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Government’s pensions changes are a ‘shambles’, says wealth manager

The government’s approach to pensions is shambolic, believes a wealth manager, who has criticised the changes to lifetime relief allowance announced by chancellor George Osborne in yesterday’s (5 December 2012) Autumn Statement.

6 December 2012

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“The government’s pension policy is a shambles,” said Colin Lawson, managing partner at Equilibrium Asset Management. “How can anyone plan for the future when they keep changing the rules?

“There are huge penalties currently for over-shooting the allowance, so why should people contribute to a pension when they don’t know how they might be affected in the future?”

The government announced in its Autumn Statement plans for a reduction in the annual allowance from £50,000 to £40,000. This comes after the allowance was cut from £255,000 to £50,000 in last year’s Budget.

Osborne also revealed that the lifetime limit on pension contributions would be reduced from £1.5m to £1.25m for the year 2014/15.

Lawson believes the changes will de-incentivise the public. “Currently, a fund of £1.25m will buy a 65-year-old male a pension of approximately £30,000 (inflation linked and with a 2/3rd spouses pension). This will be further eroded by inflation and could only be worth £20,000 in today’s terms in ten years’ time, if the lifetime allowance doesn’t increase with inflation too.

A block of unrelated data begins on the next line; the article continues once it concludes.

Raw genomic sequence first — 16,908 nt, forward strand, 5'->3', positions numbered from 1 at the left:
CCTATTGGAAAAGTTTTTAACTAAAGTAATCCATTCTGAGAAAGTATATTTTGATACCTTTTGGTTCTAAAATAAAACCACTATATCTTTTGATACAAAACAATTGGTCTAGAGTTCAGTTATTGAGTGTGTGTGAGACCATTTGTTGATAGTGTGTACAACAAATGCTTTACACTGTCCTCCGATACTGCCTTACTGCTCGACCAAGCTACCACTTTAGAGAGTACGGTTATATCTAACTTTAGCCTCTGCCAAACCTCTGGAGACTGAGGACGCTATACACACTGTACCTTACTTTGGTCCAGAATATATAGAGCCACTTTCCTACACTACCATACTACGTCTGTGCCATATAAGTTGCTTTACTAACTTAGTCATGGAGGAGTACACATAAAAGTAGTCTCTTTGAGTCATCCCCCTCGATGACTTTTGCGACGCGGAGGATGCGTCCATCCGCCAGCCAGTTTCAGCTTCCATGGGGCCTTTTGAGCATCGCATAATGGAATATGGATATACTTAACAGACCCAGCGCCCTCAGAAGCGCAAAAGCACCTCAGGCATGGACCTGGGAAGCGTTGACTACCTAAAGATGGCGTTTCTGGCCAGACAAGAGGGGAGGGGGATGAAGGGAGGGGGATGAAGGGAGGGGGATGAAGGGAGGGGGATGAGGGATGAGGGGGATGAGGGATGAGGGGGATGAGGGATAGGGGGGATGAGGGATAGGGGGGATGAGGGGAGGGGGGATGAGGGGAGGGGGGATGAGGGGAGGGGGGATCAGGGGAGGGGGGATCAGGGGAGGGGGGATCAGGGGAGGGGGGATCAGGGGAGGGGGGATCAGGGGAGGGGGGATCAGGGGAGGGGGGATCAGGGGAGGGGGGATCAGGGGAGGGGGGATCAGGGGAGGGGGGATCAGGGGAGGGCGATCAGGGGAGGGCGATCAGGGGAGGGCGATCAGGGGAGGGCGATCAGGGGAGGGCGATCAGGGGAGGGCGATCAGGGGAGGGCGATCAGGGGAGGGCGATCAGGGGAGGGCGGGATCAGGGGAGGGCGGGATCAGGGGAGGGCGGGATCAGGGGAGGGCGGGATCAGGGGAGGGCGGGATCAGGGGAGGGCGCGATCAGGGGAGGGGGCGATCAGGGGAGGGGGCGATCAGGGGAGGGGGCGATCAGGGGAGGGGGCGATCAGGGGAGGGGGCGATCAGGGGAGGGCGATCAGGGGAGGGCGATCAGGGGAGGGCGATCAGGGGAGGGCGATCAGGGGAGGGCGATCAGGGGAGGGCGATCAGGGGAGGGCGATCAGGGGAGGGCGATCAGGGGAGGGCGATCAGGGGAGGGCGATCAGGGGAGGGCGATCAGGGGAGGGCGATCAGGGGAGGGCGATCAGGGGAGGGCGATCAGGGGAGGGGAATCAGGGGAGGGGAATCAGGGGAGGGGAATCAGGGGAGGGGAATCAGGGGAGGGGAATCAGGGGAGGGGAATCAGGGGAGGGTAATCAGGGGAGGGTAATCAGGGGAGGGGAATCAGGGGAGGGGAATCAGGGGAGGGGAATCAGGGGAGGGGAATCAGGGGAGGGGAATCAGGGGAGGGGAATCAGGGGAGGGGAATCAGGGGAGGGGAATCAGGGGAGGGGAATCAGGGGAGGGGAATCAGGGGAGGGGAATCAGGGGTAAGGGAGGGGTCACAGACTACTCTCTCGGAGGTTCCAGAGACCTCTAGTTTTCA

“Annuities now have to be purchased on a unisex basis, thus penalising males. This might seem like a large fund but it isn’t really a large income so why reduce the allowance? Today’s changes create no incentives to save into a pension.

“The government supposedly wants to encourage saving for retirement, but with reduced lifetime allowance and contribution limit for tax relief, we think pensions will come under further attack in the future and higher tax relief will be limited.”

The chancellor’s announcement that the maximum amount drawdown savers can take would be restored to the 120 per cent limit drew a more positive response from Lawson. “Good news for pensioners though with some respite in terms of the income they can take via drawdown – the increase in the percentage of maximum levels that can be taken will help compensate for the reduced income levels on which this percentage is base,” he said.